(ANSA) – Rome, June 11 – The turnover of Italy’s bar and restaurants is still over 50% down three weeks after emerging from lockdown, catering category association FIPE said Thursday. Staff has returned to pre-crisis levels in only a third of establishments, it said.

(ANSA) – Venice, June 11 – St Mark’s Basilica in Venice on Thursday reopened to visitors.   Only 150 people will be allowed into the iconic building every hour, authorities said. Authorities called for action to protect St Mark’s from acqua alta high tides after it suffered damage earlier this year.

View of the Basilica of Saint Marco on sunset during the lockdown emergency period aimed at stopping the spread of the Covid-19 coronavirus. Although the lockdown and full absence of people, the scenery of the Italian squares and monuments remain fascinating, Venice, Italy, 28 April 2020. (ANSA foto Fabio Muzzi)

(ANSA) – Rome, June 11 – Obesity rose sharply during Italy’s recent coronavirus lockdown, according to a new Italian report. It said cardiologists and other medical professions “should get ready” for a “significant” rise in obesity levels.They should encourage people who are overweight and obese to return to a healthy diet and get regular exercise to shed the pounds gained during the lockdown, said the report, The Pandemic Effect, published in the European Journal of Clinical Nutrition by researchers from the University of Modena and Reggio Emilia. It said anxiety and stress, as well as fear of getting enough food, led people to eat poorly and lead sedentary lives during the almost three-month confinement.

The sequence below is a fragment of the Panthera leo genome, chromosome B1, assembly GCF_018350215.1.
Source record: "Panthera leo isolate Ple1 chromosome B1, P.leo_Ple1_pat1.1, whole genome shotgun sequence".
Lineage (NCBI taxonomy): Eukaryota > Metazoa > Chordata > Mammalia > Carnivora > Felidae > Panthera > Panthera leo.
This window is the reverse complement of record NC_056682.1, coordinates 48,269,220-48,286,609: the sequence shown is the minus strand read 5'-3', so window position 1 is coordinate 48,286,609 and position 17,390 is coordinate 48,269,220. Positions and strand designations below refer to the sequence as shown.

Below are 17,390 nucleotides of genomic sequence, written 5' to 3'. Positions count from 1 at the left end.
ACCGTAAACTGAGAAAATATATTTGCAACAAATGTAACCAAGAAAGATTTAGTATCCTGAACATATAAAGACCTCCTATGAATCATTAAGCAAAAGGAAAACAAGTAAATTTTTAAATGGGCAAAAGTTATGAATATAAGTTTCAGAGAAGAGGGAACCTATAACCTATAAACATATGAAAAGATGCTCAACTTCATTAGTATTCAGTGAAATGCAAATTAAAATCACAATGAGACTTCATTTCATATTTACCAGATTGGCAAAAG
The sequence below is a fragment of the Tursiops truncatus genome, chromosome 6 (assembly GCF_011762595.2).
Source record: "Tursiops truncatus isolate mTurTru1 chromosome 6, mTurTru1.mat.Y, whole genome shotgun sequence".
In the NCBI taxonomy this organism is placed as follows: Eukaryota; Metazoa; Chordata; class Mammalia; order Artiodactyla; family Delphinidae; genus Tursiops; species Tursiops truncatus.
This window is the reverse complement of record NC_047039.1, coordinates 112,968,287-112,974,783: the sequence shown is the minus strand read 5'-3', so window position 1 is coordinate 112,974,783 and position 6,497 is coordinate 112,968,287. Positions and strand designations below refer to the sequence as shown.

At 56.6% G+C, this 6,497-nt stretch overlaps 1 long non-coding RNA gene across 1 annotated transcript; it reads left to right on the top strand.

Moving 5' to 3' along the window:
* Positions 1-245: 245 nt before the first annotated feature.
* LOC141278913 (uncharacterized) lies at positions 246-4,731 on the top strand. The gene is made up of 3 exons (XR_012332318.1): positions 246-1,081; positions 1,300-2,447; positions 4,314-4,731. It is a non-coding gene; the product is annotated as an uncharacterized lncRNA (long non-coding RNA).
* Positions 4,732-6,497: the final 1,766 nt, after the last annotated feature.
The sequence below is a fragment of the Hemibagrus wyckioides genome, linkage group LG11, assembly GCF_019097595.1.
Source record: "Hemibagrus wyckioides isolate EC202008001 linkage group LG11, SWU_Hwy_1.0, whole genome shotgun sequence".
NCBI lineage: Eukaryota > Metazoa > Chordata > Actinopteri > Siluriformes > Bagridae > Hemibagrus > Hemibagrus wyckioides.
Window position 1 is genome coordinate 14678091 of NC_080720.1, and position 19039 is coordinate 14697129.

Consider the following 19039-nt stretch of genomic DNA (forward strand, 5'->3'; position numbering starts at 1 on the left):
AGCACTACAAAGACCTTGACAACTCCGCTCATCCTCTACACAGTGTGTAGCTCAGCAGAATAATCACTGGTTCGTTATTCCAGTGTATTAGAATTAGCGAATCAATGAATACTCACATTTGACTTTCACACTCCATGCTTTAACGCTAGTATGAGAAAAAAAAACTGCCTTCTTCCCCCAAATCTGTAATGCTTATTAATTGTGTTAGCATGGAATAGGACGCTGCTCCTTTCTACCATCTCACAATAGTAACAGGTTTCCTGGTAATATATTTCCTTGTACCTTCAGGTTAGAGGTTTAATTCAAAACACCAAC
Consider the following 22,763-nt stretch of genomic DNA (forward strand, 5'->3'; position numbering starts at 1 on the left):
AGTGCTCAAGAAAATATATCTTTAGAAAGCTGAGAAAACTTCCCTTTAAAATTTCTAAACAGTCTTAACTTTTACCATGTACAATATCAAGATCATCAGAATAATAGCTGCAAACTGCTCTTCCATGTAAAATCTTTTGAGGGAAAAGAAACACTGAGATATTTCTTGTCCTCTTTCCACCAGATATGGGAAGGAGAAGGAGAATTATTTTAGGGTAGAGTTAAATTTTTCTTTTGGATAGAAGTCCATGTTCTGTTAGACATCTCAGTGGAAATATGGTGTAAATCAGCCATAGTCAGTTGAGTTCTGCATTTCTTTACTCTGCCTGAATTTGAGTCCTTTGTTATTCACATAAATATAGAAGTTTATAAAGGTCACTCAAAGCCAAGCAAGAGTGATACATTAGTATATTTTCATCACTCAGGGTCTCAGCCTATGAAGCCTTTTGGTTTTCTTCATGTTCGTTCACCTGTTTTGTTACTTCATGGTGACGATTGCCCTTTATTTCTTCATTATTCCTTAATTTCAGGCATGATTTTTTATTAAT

( – Italy lifts its lockdown and presto! The forlorn sunbeds of a hotel on the Venetian coast fill up once more with German and Austrian tourists. Much of Italy is still waiting for visitors to return after the government imposed an economically crippling shutdown to halt the coronavirus pandemic, which has killed over 34,000 people, mostly in the country’s north. But at the Cavalieri Palace in the resort town of Jesolo on Venice’s Adriatic coast, families play frisbee on the sand, sunbathe on deck chairs or order lunch at the hotel’s poolside bar. The four-star hotel is among the first to open its doors to international tourists.”As soon as the borders opened on June 3rd, we had the pleasant surprise of finding four to five German families and an Austrian one having breakfast in our restaurant,” the hotel’s owner Antonio Vigolo said with a smile. (

( – June in Rome normally sees the capital’s many outdoor festivals kick off for the summer. Sadly this is not the case in 2020, due to covid-19, however June does mark the reopening of the city’s museums and several major exhibitions. We list here some of the best things to do and places to go in June as the Eternal City begins its road to recovery, with a tip for each day of the month. (